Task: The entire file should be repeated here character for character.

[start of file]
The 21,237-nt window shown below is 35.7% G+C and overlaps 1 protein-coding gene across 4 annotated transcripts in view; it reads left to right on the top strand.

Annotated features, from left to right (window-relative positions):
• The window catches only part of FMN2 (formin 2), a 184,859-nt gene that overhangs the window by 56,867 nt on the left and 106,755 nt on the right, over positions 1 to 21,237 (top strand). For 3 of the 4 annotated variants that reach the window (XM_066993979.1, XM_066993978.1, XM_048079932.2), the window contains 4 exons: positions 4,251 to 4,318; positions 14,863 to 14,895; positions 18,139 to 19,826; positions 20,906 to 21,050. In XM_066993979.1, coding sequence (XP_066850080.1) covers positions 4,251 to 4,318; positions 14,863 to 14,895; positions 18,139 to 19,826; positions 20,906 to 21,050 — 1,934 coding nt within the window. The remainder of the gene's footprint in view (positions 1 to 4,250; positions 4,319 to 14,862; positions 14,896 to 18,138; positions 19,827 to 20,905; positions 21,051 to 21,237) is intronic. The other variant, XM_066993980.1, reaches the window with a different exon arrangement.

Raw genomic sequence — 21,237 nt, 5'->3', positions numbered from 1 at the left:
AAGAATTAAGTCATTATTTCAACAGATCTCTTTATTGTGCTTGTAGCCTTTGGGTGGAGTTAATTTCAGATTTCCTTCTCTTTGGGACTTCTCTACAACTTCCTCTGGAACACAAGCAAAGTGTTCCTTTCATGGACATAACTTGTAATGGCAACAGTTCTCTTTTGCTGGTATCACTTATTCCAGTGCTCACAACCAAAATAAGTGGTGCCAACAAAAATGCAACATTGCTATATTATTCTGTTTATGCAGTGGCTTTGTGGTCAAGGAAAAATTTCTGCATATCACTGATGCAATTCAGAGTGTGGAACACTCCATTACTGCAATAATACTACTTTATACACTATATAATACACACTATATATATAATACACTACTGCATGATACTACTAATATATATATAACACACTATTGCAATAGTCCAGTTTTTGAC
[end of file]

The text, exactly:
The 21,237-nt window shown below is 35.7% G+C and overlaps 1 protein-coding gene across 4 annotated transcripts in view; it reads left to right on the top strand.

Annotated features, from left to right (window-relative positions):
• The window catches only part of FMN2 (formin 2), a 184,859-nt gene that overhangs the window by 56,867 nt on the left and 106,755 nt on the right, over positions 1 to 21,237 (top strand). For 3 of the 4 annotated variants that reach the window (XM_066993979.1, XM_066993978.1, XM_048079932.2), the window contains 4 exons: positions 4,251 to 4,318; positions 14,863 to 14,895; positions 18,139 to 19,826; positions 20,906 to 21,050. In XM_066993979.1, coding sequence (XP_066850080.1) covers positions 4,251 to 4,318; positions 14,863 to 14,895; positions 18,139 to 19,826; positions 20,906 to 21,050 — 1,934 coding nt within the window. The remainder of the gene's footprint in view (positions 1 to 4,250; positions 4,319 to 14,862; positions 14,896 to 18,138; positions 19,827 to 20,905; positions 21,051 to 21,237) is intronic. The other variant, XM_066993980.1, reaches the window with a different exon arrangement.

Raw genomic sequence — 21,237 nt, 5'->3', positions numbered from 1 at the left:
AAGAATTAAGTCATTATTTCAACAGATCTCTTTATTGTGCTTGTAGCCTTTGGGTGGAGTTAATTTCAGATTTCCTTCTCTTTGGGACTTCTCTACAACTTCCTCTGGAACACAAGCAAAGTGTTCCTTTCATGGACATAACTTGTAATGGCAACAGTTCTCTTTTGCTGGTATCACTTATTCCAGTGCTCACAACCAAAATAAGTGGTGCCAACAAAAATGCAACATTGCTATATTATTCTGTTTATGCAGTGGCTTTGTGGTCAAGGAAAAATTTCTGCATATCACTGATGCAATTCAGAGTGTGGAACACTCCATTACTGCAATAATACTACTTTATACACTATATAATACACACTATATATATAATACACTACTGCATGATACTACTAATATATATATAACACACTATTGCAATAGTCCAGTTTTTGAC